Ballarat silent protest in solidarity for Black Lives Matter

SPEAKING UP: Wadawurrung woman Macaylah Johnson calls for greater respect and understanding in the ripple effects from the Black Lives Matter movement. Picture: Lachlan Bence
SPEAKING UP: Wadawurrung woman Macaylah Johnson calls for greater respect and understanding in the ripple effects from the Black Lives Matter movement. Picture: Lachlan Bence

Wadawurrung woman Macaylah Johnson calls for unity and respect for all races as Ballarat grapples with the ripple effects of the Black Lives Matter movement.

Ms Johnson will be part of a silent stand against Aboriginal deaths in custody in Camp Street on Saturday, joining with representatives from the city's African community and Ballaarat Allies (non-Indigenous supporters). The demonstration is made in solidarity with calls for equality in justice after the death of African American man George Floyd in custody.

Silence speaks more than shouting or blame. This is not about whites versus blacks, this is about everyone against racism and discrimination.

Macaylah Johnson

For Ms Johnson, equality and harmony is about working together to first achieve equity.

She was surprised in responses on social media to the Black Lives Matter campaigns, black screens and protests worldwide with Ballarat people overtly claiming they could not relate, that Australia was not a racist place.

Ms Johnson said she was a firm believer all lives matter but she could not comfortably follow the emerging all lives trend while there were statistical gaps and disadvantage due to skin colour and race. This includes casual racism.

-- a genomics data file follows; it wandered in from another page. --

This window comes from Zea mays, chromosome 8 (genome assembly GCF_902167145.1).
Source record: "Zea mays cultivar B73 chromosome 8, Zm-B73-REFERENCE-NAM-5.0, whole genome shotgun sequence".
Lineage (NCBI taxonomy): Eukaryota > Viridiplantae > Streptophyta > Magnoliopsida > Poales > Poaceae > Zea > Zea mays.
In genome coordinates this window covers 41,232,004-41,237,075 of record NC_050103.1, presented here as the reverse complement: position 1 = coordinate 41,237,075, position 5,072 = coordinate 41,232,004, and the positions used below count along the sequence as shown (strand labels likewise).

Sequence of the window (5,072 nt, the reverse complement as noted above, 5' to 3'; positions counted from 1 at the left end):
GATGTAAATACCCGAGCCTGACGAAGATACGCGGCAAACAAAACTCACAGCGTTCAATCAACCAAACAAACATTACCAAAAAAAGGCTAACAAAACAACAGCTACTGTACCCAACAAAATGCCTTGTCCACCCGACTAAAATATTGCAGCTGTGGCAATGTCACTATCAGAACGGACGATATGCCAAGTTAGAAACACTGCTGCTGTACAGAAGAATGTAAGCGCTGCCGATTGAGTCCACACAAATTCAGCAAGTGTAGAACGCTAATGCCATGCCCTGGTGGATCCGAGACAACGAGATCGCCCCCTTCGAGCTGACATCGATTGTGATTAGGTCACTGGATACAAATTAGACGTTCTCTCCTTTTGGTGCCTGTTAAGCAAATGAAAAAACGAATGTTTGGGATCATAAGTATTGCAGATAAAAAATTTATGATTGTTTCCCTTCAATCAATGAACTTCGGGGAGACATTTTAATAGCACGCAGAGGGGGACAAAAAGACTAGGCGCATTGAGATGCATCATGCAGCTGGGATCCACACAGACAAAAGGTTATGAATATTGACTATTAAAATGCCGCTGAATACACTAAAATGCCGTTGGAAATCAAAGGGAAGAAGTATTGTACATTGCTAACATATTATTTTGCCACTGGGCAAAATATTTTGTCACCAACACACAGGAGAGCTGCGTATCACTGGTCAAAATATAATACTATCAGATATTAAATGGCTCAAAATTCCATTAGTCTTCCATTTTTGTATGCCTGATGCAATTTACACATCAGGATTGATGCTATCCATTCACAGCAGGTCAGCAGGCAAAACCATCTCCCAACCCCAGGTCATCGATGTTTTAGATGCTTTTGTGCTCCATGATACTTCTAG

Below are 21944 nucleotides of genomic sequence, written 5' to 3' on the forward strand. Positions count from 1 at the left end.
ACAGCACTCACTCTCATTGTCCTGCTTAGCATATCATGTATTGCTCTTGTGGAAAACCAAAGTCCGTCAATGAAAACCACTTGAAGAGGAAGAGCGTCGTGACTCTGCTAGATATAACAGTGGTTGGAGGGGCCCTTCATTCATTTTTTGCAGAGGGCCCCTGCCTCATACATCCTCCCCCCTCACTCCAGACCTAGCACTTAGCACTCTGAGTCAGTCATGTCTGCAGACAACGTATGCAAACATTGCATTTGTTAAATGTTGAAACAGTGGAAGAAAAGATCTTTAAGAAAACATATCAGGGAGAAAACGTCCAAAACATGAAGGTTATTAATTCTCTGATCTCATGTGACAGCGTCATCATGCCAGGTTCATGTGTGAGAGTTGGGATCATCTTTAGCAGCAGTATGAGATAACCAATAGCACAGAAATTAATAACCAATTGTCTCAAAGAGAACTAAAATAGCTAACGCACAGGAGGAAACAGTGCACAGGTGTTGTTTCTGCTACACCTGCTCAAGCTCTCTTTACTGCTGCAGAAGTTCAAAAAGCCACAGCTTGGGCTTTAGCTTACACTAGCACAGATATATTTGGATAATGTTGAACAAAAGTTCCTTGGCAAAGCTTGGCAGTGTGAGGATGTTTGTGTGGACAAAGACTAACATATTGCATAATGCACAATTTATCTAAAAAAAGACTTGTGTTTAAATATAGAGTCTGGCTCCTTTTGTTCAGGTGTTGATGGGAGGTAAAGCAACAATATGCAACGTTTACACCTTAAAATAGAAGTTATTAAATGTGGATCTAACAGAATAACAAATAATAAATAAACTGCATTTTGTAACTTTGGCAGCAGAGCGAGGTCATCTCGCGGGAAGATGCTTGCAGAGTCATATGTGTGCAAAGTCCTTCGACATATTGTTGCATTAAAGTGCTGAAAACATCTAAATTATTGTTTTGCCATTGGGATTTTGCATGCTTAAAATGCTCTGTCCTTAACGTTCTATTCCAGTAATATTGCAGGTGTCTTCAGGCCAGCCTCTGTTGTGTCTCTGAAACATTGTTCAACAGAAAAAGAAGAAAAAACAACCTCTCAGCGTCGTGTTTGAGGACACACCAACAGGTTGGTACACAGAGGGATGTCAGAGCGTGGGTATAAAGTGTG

I think a lot of the time racism has a lot of excuses...It gets swept under the carpet with the language and jokes we say but really it can be hurtful for a lot of people.

Macaylah Johnson

"I want to help educate what is happening here and happening close to home for our indigenous and refugee communities - indigenous communities aren't the only ones discriminated against," Ms Johnson said.

"When I've looked at statistics, Australia has one of the highest rates of casual racism across the world...I think a lot of the time racism has a lot of excuses like it's just Aussie humour or Aussie culture. It gets swept under the carpet with the language and jokes we say but really it can be hurtful for a lot of people."

Ms Johnson's call is echoed by a cross-section of community cultural leaders across Ballarat. This includes Indian-Australian man Ronnie Singh, who has been hurt by verbal abuse as a black man and called for greater respect and understanding between cultures.

STAND: Indian-Australian man Ronnie Singh who has spoken out about racism in Ballarat, calling for people to truly understand the Black Lives Matter movement. Picture: Lachlan Bence

STAND: Indian-Australian man Ronnie Singh who has spoken out about racism in Ballarat, calling for people to truly understand the Black Lives Matter movement. Picture: Lachlan Bence

Respect and reflection is why the Camp Street demonstration, organised by Ballarat Allies, will be silent.

The protest will highlight there have been more than 400 Aboriginal and Torres Strait Islander deaths in custody since a 1991 royal commission into the issue. This includes Tanya Day, who was arrested for public drunkenness when asleep on a train and died after hitting her head in a Castlemaine police cell in 2017.

For Ms Johnson, the silence was also a way for Aboriginal people and refugees to take a stand and feel seen and supported.

"Silence speaks more than shouting or blame," Ms Johnson said. "This is not about whites versus blacks, this is about everyone against racism and discrimination."

The silent protest will be in Camp Street from 2-3pm. Supporters are asked to wear warm black, unbranded clothes and to observe social distancing and hygiene.

This story Ballarat silent protest in solidarity for Black Lives Matter first appeared on The Courier.